Despite this film's main audio track being in English Dolby Digital 2.0, I was unable to coax any surround information from it. Listening to the audio in straight 2 channel didn't seem to present a very accurate soundstage with the dialogue seeming to be separated from the characters, while using the Pro Logic decoding collapsed the sound to the centre channel and did little to spread it across the fronts. Perhaps a DSP setting such as TV Theatre or even Mono Movie might extract some sort of interesting soundstage from the audio tracks of this film, but I didn't have much luck.
There isn't much to tax (or even nudge) the subwoofer with very little LFE available.
|Surround Channel Use|
Selecting the Extras presents us with the following choices:
Theatrical Trailer - Bagdad Cafe 1:42
This is the original theatrical trailer for the film which seems to capture all the quirkiness of the film and package it up as something that someone might find appealing. The image is quite ordinary as is the audio which sounds as if it was transferred from an old 78 rpm record. The image is presented in an aspect ratio of 1.85:1 and is 16x9 enhanced.
Audio Commentary (in German)- Director Percy Adlon and film star Marianne Sägebrecht
As much as I might dislike a film, I always find that I can get something out of a commentary. This is one that I'm sorry to say I got nothing out of because it's completely in German and without subtitles. So unless you speak German as well as English, you won't get anything out of this.
Photo Gallery - 5:22
Rather than the usual frame by frame gallery we usually get, this is a self-running slide show with captions (in English, thankfully) and audio from the film's soundtrack in the background. I found that the images went a bit fast at times and I had to reach for the pause button to have enough time to read the captions. In lieu of the unusable commentary, this features as much information as you will find out about this film on this disc. This feature is 16x9 enhanced with audio in Dolby Digital 2.0.
Filmographies - Jack Palance, Percy Adlon and Marianne Sägebrecht (2 pages each)
These are abbreviated filmographies for 2 of the film's actors and its director.
This feature offers us 3 trailers for the films:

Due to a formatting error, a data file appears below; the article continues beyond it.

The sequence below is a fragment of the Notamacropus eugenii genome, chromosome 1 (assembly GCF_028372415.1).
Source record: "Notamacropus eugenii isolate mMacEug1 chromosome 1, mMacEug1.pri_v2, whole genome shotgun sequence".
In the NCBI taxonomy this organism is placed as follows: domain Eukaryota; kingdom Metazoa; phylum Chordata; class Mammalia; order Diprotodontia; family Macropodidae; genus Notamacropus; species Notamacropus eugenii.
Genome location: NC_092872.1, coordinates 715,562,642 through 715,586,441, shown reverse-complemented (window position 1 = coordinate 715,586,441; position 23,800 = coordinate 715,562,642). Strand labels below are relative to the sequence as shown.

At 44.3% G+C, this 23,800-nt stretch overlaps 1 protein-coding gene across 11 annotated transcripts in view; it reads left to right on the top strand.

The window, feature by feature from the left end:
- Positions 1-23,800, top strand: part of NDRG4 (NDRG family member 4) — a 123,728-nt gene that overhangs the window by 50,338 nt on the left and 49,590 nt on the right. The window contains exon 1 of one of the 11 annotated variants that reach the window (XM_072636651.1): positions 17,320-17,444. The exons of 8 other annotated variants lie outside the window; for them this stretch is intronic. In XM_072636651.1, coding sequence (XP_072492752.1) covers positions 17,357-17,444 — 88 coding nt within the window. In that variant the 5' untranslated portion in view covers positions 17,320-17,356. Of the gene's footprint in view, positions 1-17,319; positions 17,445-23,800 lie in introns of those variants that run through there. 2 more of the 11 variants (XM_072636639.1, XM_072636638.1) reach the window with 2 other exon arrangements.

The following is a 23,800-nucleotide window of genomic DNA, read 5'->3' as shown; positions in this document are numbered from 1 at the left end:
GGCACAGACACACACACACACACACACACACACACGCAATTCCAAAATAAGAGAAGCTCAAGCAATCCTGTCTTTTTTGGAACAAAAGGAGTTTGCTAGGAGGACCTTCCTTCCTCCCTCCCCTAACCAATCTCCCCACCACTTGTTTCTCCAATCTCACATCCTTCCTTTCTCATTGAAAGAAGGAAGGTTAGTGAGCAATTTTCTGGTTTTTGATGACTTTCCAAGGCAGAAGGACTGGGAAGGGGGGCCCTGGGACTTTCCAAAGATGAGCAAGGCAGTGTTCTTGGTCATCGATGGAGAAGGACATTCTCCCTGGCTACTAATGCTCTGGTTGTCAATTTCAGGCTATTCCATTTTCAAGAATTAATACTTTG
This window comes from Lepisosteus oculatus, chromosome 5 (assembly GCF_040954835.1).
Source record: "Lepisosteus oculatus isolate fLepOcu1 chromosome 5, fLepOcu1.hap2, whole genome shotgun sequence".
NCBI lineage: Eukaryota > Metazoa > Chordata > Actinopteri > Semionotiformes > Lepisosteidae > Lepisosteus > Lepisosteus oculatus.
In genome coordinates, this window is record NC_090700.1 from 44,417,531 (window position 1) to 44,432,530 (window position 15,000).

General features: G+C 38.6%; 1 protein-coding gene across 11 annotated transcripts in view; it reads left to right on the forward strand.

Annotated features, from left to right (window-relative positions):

Trailer for the classic 80s Australian film about a man obsessed with trams. It's presented in 1.85:1 and not 16x9 enhanced. Audio is Dolby Digital 2.0.
Trailer for the 1989 Academy Award winning Best Foreign Film. Presented in 1.85:1, 16x9 enhanced with audio in Dolby Digital 2.0.
Trailer for the film featuring Dustin Hoffman and John Malkovich. The image of this trailer is quite bad and seems to have been generated from what looks like a third generation VHS master complete with a large timecode bar at the bottom of the screen.
There is censorship information available for this title. Click here to read it (a new window will open). WARNING: Often these entries contain MAJOR plot spoilers.
NOTE: To view non-R4 releases, your equipment needs to be multi-zone compatible and usually also NTSC compatible.
The Region 4 disc misses out on:
(Compared with the German disc):
The video is quite ordinary with far too many MPEG artefacts visible along with quite a bit of grain.
The audio is flat with not much information spread across the front soundstage and no surround activity at all.
The extras are fairly slim with some trailers available and a commentary in German which rules out it being useful to most of the viewers of this film.
|DVD||Panasonic DVD RA-61, using S-Video output|
|Display||Beko TRW 325 / 32 SFT 10 76cm (32") 16x9. This display device is 16x9 capable.|
|Audio Decoder||Built in to DVD player.|
|Speakers||VAF DC-X fronts; VAF DC-6 center; VAF DC-2 rears; LFE-07subwoofer (80W X 2)|